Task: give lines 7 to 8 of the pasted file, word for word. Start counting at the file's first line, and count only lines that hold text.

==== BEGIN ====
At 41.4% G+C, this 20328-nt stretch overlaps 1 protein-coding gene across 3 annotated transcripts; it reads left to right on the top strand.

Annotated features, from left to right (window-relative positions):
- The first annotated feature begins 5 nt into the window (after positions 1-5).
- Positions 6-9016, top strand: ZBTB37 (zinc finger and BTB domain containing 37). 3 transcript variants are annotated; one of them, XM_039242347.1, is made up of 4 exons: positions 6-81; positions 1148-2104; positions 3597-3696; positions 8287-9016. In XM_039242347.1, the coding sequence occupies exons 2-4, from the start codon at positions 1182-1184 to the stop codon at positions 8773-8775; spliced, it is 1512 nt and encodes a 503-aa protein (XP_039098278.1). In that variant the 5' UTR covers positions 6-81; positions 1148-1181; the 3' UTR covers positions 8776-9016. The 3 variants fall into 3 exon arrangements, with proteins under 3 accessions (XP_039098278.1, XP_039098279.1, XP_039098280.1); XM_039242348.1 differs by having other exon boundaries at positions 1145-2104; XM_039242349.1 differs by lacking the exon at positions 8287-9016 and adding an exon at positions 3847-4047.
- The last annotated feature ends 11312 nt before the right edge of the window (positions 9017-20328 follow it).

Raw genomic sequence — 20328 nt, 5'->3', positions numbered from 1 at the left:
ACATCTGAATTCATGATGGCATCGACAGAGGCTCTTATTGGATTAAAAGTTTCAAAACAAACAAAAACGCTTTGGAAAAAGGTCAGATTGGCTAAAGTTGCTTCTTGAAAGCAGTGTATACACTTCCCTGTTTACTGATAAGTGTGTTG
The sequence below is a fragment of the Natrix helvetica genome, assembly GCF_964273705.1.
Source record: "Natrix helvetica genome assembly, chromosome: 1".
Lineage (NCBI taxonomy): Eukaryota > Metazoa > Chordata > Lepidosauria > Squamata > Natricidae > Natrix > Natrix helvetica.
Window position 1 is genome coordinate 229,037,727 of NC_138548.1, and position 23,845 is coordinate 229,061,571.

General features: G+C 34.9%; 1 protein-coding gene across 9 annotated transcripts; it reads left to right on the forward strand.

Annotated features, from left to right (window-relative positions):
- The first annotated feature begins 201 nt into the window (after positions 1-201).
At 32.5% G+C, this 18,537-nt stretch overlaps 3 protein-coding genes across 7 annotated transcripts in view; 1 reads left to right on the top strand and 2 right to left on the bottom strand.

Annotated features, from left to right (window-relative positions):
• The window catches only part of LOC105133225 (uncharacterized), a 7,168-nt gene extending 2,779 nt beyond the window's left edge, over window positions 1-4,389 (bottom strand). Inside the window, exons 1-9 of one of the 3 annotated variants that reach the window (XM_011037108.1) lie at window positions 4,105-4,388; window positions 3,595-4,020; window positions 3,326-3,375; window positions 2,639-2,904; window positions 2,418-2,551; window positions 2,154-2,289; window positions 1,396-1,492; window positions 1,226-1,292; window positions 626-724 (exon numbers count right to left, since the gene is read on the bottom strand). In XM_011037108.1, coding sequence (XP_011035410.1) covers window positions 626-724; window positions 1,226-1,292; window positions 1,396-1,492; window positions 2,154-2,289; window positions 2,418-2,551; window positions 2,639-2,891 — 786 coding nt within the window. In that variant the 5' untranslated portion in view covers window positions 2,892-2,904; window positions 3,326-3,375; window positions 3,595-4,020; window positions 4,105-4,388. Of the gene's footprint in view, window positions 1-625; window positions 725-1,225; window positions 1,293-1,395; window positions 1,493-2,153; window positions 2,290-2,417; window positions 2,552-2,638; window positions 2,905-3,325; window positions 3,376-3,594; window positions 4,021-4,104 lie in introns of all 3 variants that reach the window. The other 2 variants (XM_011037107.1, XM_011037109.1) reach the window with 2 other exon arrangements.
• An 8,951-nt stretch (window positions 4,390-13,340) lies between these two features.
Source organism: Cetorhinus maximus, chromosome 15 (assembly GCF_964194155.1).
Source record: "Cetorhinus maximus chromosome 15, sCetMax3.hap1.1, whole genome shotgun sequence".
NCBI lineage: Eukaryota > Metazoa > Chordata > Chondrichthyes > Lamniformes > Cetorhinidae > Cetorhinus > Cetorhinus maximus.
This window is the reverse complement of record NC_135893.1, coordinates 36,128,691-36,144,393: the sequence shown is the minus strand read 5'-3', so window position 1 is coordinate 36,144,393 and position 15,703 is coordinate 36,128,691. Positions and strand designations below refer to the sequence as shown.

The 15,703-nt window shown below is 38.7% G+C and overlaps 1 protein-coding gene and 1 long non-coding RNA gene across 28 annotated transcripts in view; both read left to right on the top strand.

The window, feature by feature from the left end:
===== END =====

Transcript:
ACATCTGAATTCATGATGGCATCGACAGAGGCTCTTATTGGATTAAAAGTTTCAAAACAAACAAAAACGCTTTGGAAAAAGGTCAGATTGGCTAAAGTTGCTTCTTGAAAGCAGTGTATACACTTCCCTGTTTACTGATAAGTGTGTTG
The sequence below is a fragment of the Natrix helvetica genome, assembly GCF_964273705.1.